Unlike other (re)insurers, SPIs are fully funded to meet their (re)insurance obligations and are deemed “bankruptcy remote”. As a result, the application and supervision processes are streamlined to facilitate the transparent structure. SPIs are required to file electronic statutory financial returns and the BMA has the discretion to modify such insurer’s statutory filings requirements under the Insurance Act. Like other (re)insurers, the principal representative of an SPI has a duty to inform the BMA in relation to solvency matters, where applicable.

Segregated Account Companies. Peregrine and Silverton are also registered as segregated accounts companies under the Bermuda Segregated Accounts Companies Act 2000, as amended. As a segregated accounts company, Peregrine and Silverton are required to segregate the assets and liabilities linked to their respective segregated accounts from the assets and liabilities linked to their other respective segregated accounts and from their general account assets and liabilities. The segregated account representative of a segregated accounts company has the duty to inform the Registrar of Companies in relation to solvency matters and non-compliance, where applicable.
Economic Substance
Parent, Aspen Holdings, Aspen Bermuda, Peregrine, Silverton and Acorn are also subject to the Economic Substance Act 2018, as amended, and the Economic Substance Regulations 2018, as amended (together the “ESA”). The ESA was enacted to demonstrate Bermuda’s commitment to comply with international standards with respect to cooperation for tax purposes and to ensure that Bermuda does not facilitate the use of structures which attract profits, but which do not reflect real economic activity within Bermuda. The ESA requires entities subject to it to make annual filings with the Bermuda Registrar of Companies to demonstrate the economic substance of the entity’s activities and business in Bermuda. The first economic substance filings and declaration due under the ESA will be in respect of the financial period of the relevant entities commencing on or after January 1, 2019. Filings are not expected to be due until Q2 2020 and thereafter must be made within six months following the end of the relevant financial period. For those Aspen entities subject to the ESA, it is expected that the filings will meet the ESA requirements.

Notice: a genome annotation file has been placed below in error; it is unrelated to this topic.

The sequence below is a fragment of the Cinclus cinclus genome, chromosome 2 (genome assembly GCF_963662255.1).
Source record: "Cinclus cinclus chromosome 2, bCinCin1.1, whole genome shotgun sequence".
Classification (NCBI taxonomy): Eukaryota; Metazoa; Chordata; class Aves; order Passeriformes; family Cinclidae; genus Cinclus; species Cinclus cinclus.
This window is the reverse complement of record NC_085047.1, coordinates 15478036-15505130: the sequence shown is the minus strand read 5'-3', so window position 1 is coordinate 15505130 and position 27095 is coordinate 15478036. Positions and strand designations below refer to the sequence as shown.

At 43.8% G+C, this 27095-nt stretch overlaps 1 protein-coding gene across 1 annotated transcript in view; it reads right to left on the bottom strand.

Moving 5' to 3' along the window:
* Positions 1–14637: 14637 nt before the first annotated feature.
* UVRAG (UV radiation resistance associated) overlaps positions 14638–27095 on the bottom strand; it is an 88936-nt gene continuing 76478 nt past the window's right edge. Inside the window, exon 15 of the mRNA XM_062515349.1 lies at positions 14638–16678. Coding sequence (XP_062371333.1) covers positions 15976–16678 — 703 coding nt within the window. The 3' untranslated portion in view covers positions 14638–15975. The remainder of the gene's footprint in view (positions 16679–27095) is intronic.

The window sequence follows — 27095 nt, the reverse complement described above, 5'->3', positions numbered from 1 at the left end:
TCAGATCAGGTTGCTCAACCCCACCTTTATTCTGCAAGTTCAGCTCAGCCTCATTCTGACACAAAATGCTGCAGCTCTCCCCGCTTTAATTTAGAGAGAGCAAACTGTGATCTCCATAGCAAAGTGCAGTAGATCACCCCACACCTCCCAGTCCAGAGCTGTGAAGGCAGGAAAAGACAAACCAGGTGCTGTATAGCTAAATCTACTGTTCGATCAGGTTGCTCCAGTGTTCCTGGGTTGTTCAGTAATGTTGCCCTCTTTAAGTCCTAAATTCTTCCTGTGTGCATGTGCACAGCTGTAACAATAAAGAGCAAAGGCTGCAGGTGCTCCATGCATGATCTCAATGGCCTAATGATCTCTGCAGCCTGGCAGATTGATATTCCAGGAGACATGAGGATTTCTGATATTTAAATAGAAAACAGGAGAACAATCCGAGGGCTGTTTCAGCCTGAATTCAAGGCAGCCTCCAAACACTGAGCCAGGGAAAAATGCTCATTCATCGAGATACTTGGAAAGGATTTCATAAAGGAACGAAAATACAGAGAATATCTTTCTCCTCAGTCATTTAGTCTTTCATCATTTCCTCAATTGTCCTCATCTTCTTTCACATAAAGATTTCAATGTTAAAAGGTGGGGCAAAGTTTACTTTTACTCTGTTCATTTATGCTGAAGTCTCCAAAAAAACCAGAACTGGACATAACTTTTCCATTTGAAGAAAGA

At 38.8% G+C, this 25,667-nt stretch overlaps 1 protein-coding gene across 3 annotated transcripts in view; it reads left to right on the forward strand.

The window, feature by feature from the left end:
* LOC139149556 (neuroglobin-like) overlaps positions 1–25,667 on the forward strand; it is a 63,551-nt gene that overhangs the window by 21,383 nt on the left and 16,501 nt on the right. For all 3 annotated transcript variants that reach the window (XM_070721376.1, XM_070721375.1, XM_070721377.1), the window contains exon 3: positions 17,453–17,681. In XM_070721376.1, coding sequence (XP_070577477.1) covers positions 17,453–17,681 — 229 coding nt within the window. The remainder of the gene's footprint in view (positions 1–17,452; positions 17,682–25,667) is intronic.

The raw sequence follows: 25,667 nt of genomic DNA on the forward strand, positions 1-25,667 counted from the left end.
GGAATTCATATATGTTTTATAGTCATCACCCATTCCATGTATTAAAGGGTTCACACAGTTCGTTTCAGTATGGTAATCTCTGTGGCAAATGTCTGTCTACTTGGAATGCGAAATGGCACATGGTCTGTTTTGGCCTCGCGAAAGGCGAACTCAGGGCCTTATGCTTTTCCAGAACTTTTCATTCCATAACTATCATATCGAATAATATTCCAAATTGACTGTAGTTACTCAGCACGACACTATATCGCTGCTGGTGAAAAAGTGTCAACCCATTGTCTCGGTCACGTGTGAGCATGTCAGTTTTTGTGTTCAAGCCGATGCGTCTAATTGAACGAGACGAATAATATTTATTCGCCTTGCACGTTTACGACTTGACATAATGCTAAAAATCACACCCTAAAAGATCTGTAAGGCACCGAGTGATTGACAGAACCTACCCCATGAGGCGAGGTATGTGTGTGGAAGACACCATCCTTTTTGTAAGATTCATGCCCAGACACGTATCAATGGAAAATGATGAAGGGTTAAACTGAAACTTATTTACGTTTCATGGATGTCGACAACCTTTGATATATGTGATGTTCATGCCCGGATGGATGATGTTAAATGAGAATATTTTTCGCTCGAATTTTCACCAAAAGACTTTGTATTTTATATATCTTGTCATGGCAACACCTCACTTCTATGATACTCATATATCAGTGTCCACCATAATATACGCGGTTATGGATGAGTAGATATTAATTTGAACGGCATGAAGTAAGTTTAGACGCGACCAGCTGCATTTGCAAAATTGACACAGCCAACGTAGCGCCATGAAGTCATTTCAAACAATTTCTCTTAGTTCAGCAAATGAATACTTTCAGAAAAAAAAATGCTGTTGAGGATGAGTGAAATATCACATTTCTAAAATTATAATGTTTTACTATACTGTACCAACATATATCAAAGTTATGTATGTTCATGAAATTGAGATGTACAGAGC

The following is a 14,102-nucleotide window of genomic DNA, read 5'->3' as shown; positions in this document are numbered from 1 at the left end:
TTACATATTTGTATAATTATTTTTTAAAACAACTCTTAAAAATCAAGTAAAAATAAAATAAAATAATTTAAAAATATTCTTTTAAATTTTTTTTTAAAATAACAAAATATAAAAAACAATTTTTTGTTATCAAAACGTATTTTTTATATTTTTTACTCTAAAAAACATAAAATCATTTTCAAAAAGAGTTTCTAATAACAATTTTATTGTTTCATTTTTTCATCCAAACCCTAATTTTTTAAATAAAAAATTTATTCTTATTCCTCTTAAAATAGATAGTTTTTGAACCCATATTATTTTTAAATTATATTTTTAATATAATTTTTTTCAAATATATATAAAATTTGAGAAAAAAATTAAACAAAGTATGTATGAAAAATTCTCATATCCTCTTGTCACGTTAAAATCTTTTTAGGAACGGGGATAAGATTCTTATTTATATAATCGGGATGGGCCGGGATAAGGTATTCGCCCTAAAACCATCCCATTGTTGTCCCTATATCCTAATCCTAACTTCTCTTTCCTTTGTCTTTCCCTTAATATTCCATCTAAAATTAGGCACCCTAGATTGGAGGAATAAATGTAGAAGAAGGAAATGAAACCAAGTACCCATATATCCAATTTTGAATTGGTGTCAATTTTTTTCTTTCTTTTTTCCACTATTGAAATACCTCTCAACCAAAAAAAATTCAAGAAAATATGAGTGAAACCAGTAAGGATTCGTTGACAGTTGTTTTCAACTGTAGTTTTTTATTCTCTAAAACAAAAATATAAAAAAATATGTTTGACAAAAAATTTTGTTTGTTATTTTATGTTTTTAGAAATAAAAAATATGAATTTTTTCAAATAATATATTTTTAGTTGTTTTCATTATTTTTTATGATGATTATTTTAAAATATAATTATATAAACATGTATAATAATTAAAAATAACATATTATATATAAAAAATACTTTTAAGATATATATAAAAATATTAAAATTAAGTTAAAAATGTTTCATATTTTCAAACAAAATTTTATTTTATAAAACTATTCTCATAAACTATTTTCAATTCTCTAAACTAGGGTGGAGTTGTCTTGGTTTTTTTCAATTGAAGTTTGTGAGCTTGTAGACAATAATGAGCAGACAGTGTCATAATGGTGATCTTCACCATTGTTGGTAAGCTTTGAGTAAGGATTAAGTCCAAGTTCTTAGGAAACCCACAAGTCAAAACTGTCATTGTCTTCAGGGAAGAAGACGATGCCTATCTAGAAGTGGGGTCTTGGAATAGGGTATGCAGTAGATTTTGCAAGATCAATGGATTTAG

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Privacy Laws

The Bermuda Personal Information Protection Act 2016 (PIPA) regulates how any individual, entity or public authority may use personal information. PIPA reflects a set of internationally accepted privacy principles and good business practices for the use of personal information. Although PIPA was passed on July 27, 2016, the sections that are currently in effect are limited to those that relate to the establishment and appointment of the PIPA commissioner (PIPA Commissioner), the hiring of the PIPA Commissioner’s staff, and the general authority of the PIPA Commissioner to inform the public about PIPA. Following the PIPA Commissioner’s appointment, effective January 20, 2020, we anticipate that his office will communicate with the public on the next steps and proceed with the further implementation of PIPA.
U.K. and E.U. Regulation
General. Aspen U.K. is authorized by the Prudential Regulation Authority (the “PRA”) to effect and carry out (re)insurance contracts in the U.K. in all classes of general (non-life) business and is regulated by both the PRA with respect to prudential matters and by the Financial Conduct Authority (the “FCA”) with respect to the conduct of its business.